It may have been common to look away from fraternities issues in the past, even deadly ones. But not anymore.
This year alone, the deaths of four pledges in alcohol-related incidents and various hazing infractions have led to the closing down of some or all Greek life activities on several college campuses and the filing of criminal charges against more than two dozen students, NBC News reported.
While college administrators, for the most part, have acted quickly after the most recent deaths, it is still highly unlikely that any would move to permanently ban fraternities outright, experts told NBC News.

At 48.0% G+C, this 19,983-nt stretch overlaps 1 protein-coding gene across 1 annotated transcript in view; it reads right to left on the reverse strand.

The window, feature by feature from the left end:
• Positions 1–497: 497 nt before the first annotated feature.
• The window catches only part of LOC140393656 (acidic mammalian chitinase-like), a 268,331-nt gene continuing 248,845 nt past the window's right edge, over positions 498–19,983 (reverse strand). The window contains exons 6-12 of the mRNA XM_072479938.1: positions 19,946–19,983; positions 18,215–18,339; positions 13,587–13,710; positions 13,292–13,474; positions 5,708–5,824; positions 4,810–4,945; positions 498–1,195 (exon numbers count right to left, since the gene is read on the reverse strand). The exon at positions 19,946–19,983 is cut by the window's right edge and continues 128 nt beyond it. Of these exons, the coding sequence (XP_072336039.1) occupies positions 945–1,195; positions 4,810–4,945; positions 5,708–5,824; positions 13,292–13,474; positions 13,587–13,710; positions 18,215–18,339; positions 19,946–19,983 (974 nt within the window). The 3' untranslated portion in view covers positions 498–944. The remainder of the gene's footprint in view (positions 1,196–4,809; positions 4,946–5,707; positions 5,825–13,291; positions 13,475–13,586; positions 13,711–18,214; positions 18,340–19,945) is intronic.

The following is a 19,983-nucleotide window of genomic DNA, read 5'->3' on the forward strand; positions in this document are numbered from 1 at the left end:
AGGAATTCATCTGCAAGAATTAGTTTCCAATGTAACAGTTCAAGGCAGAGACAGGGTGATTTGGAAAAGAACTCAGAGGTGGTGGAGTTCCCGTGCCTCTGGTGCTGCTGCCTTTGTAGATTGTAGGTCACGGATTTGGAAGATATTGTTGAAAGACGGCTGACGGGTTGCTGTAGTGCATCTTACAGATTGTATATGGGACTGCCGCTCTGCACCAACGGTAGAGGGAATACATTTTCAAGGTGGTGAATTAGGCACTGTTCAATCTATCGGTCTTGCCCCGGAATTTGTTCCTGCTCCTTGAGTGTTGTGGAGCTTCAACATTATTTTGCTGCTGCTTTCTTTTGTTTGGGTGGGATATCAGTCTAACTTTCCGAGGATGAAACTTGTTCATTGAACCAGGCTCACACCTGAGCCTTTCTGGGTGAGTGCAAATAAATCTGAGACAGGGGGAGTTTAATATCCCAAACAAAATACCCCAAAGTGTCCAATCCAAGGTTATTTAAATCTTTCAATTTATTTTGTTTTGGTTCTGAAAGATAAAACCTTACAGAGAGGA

Penn State University implemented new regulations for its Greek life and suspended some fraternities after the death of a sophomore pledge, Timothy Piazza, after an alcohol-filled hazing ritual in February. Prosecutors filed charges in the case last week against 17 people linked to the fraternity. A school spokeswoman said the university president will meet with his counterparts at other colleges in the Big 10 conference next year to discuss potential solutions.